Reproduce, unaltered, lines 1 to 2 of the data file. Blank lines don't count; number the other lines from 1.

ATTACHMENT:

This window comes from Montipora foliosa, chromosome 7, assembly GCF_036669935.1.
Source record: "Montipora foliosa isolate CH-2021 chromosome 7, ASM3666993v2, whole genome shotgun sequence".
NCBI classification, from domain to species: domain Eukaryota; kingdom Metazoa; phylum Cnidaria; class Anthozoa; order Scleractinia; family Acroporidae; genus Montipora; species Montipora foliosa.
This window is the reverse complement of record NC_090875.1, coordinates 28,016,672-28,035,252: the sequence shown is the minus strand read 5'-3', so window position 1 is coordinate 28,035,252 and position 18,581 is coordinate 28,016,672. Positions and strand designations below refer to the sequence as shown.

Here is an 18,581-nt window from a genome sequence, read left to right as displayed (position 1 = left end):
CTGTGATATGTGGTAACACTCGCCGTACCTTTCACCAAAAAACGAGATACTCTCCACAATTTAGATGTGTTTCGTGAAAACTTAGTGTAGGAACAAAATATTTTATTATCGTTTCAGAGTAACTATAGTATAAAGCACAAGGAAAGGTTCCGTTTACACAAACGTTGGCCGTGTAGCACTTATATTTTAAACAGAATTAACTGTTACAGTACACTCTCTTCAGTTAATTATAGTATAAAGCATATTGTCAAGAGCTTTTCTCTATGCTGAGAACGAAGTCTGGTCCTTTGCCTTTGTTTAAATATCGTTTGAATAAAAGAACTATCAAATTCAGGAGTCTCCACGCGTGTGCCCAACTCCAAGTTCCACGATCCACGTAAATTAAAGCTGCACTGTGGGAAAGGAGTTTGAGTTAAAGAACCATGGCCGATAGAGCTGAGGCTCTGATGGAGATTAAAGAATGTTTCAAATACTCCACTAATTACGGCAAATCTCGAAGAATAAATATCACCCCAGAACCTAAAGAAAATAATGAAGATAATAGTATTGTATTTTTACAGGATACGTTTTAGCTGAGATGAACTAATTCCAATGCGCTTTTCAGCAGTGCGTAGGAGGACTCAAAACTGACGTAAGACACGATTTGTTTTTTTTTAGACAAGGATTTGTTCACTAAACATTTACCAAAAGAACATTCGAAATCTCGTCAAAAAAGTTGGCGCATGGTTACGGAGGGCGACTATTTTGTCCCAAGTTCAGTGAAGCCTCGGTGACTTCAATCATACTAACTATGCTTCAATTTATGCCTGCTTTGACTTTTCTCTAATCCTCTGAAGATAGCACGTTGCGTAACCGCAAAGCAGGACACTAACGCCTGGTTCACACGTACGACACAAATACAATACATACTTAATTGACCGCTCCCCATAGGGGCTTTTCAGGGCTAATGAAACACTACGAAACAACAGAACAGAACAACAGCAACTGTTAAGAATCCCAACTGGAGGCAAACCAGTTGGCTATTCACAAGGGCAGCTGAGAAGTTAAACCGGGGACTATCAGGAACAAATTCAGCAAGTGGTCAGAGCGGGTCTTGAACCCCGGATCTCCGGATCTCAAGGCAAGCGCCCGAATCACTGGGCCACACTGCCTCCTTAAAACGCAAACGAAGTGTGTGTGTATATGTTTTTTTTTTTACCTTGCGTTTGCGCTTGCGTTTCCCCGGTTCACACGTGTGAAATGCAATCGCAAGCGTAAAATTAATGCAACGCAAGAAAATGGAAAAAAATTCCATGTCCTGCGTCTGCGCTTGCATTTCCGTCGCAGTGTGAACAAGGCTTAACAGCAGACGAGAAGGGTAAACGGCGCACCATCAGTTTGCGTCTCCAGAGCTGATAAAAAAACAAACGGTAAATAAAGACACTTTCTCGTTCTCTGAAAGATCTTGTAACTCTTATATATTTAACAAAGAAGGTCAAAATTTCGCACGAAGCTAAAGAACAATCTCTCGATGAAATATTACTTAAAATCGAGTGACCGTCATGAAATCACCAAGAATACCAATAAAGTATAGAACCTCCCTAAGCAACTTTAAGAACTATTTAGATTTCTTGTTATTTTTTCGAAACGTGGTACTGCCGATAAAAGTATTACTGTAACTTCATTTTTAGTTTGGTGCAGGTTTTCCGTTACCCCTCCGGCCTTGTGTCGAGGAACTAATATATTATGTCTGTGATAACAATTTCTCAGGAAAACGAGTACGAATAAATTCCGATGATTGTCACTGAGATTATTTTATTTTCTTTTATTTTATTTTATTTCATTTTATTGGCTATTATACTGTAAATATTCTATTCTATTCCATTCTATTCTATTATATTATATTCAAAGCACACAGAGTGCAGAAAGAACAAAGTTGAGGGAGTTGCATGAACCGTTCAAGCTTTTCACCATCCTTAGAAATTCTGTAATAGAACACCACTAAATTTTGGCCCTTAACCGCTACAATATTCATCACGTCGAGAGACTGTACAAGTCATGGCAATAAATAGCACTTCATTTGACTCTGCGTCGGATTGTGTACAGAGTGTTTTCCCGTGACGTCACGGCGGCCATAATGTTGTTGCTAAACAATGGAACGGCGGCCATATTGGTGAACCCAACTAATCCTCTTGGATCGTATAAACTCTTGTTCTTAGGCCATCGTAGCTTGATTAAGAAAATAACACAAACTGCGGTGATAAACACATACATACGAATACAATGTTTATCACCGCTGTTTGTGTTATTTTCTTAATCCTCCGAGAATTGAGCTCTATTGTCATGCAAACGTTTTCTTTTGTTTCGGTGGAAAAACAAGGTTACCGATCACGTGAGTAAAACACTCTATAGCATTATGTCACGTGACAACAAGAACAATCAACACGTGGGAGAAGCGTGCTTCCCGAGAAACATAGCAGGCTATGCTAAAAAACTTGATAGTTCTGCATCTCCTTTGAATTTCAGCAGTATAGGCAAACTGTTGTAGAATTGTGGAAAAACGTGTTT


This window comes from Montipora foliosa, chromosome 7, assembly GCF_036669935.1.
Source record: "Montipora foliosa isolate CH-2021 chromosome 7, ASM3666993v2, whole genome shotgun sequence".